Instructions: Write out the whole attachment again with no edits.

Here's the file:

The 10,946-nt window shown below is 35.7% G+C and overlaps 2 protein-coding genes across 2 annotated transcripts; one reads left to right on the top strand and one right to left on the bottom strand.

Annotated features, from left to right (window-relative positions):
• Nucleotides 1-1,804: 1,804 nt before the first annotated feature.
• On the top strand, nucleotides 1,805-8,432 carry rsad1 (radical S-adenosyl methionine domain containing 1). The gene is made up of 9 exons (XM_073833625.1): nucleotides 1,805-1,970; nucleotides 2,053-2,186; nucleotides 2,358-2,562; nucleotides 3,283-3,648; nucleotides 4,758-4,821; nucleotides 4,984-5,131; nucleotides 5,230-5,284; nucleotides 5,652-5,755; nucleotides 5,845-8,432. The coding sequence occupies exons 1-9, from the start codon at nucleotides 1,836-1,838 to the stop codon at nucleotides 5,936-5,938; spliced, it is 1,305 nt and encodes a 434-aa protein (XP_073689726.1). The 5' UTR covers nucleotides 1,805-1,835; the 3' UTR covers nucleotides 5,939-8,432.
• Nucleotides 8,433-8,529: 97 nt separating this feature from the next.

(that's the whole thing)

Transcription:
The 10,946-nt window shown below is 35.7% G+C and overlaps 2 protein-coding genes across 2 annotated transcripts; one reads left to right on the top strand and one right to left on the bottom strand.

Annotated features, from left to right (window-relative positions):
• Nucleotides 1-1,804: 1,804 nt before the first annotated feature.
• On the top strand, nucleotides 1,805-8,432 carry rsad1 (radical S-adenosyl methionine domain containing 1). The gene is made up of 9 exons (XM_073833625.1): nucleotides 1,805-1,970; nucleotides 2,053-2,186; nucleotides 2,358-2,562; nucleotides 3,283-3,648; nucleotides 4,758-4,821; nucleotides 4,984-5,131; nucleotides 5,230-5,284; nucleotides 5,652-5,755; nucleotides 5,845-8,432. The coding sequence occupies exons 1-9, from the start codon at nucleotides 1,836-1,838 to the stop codon at nucleotides 5,936-5,938; spliced, it is 1,305 nt and encodes a 434-aa protein (XP_073689726.1). The 5' UTR covers nucleotides 1,805-1,835; the 3' UTR covers nucleotides 5,939-8,432.
• Nucleotides 8,433-8,529: 97 nt separating this feature from the next.